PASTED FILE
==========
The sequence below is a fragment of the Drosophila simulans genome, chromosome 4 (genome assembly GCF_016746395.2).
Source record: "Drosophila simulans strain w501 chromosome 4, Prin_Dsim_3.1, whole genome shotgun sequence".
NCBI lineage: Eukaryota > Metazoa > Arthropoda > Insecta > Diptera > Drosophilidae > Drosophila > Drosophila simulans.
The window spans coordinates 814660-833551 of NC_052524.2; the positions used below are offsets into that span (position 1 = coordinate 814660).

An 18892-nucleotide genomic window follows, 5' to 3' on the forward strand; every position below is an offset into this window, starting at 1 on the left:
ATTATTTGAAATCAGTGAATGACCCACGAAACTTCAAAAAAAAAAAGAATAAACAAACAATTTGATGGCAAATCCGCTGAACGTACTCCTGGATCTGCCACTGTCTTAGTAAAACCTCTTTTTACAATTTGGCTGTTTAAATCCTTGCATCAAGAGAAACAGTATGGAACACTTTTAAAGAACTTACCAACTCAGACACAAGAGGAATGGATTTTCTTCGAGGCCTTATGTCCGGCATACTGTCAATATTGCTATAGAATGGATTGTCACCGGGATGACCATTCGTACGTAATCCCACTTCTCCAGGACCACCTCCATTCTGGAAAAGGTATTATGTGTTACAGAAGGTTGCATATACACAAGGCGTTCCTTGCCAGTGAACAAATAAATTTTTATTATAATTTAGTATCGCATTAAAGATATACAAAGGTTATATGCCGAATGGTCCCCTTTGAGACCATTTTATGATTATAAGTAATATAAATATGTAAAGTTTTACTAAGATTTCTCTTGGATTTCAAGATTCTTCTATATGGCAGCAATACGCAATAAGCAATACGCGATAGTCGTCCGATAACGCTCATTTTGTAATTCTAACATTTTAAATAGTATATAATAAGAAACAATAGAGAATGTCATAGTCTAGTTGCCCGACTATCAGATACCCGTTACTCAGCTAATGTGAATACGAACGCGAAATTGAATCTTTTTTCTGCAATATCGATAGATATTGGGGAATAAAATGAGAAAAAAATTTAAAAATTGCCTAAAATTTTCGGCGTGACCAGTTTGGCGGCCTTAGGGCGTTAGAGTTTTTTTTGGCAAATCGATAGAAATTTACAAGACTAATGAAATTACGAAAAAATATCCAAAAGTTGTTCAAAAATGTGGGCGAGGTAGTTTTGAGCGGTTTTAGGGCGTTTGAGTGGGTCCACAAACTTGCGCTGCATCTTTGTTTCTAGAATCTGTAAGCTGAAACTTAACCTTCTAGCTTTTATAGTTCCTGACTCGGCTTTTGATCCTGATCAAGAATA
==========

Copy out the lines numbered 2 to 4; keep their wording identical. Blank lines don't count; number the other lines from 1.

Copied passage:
Source record: "Drosophila simulans strain w501 chromosome 4, Prin_Dsim_3.1, whole genome shotgun sequence".
NCBI lineage: Eukaryota > Metazoa > Arthropoda > Insecta > Diptera > Drosophilidae > Drosophila > Drosophila simulans.
The window spans coordinates 814660-833551 of NC_052524.2; the positions used below are offsets into that span (position 1 = coordinate 814660).